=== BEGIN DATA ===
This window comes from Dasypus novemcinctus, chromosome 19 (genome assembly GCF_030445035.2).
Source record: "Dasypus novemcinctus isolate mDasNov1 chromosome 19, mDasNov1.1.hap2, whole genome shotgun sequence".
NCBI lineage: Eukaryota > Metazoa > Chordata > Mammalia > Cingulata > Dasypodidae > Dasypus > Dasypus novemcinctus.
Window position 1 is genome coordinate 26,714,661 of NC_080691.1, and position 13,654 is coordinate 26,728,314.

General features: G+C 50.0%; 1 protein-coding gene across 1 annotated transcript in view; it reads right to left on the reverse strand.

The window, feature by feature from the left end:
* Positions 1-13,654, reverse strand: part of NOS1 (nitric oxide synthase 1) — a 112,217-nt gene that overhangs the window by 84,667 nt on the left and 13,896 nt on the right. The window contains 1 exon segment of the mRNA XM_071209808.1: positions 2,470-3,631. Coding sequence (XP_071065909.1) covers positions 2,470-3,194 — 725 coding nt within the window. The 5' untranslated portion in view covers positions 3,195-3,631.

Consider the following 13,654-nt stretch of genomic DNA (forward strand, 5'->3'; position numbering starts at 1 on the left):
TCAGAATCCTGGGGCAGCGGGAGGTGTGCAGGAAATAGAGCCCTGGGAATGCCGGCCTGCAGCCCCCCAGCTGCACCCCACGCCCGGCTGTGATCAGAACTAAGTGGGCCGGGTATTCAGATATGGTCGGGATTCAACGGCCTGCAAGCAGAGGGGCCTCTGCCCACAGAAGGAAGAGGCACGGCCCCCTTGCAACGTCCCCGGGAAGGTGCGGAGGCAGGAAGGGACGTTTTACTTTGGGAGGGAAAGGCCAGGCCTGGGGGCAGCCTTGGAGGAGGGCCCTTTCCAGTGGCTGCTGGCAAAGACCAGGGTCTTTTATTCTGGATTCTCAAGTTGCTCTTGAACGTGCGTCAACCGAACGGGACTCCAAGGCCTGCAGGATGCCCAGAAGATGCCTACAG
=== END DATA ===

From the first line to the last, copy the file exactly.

This window comes from Dasypus novemcinctus, chromosome 19 (genome assembly GCF_030445035.2).
Source record: "Dasypus novemcinctus isolate mDasNov1 chromosome 19, mDasNov1.1.hap2, whole genome shotgun sequence".
NCBI lineage: Eukaryota > Metazoa > Chordata > Mammalia > Cingulata > Dasypodidae > Dasypus > Dasypus novemcinctus.
Window position 1 is genome coordinate 26,714,661 of NC_080691.1, and position 13,654 is coordinate 26,728,314.

General features: G+C 50.0%; 1 protein-coding gene across 1 annotated transcript in view; it reads right to left on the reverse strand.

The window, feature by feature from the left end:
* Positions 1-13,654, reverse strand: part of NOS1 (nitric oxide synthase 1) — a 112,217-nt gene that overhangs the window by 84,667 nt on the left and 13,896 nt on the right. The window contains 1 exon segment of the mRNA XM_071209808.1: positions 2,470-3,631. Coding sequence (XP_071065909.1) covers positions 2,470-3,194 — 725 coding nt within the window. The 5' untranslated portion in view covers positions 3,195-3,631.

Consider the following 13,654-nt stretch of genomic DNA (forward strand, 5'->3'; position numbering starts at 1 on the left):
TCAGAATCCTGGGGCAGCGGGAGGTGTGCAGGAAATAGAGCCCTGGGAATGCCGGCCTGCAGCCCCCCAGCTGCACCCCACGCCCGGCTGTGATCAGAACTAAGTGGGCCGGGTATTCAGATATGGTCGGGATTCAACGGCCTGCAAGCAGAGGGGCCTCTGCCCACAGAAGGAAGAGGCACGGCCCCCTTGCAACGTCCCCGGGAAGGTGCGGAGGCAGGAAGGGACGTTTTACTTTGGGAGGGAAAGGCCAGGCCTGGGGGCAGCCTTGGAGGAGGGCCCTTTCCAGTGGCTGCTGGCAAAGACCAGGGTCTTTTATTCTGGATTCTCAAGTTGCTCTTGAACGTGCGTCAACCGAACGGGACTCCAAGGCCTGCAGGATGCCCAGAAGATGCCTACAG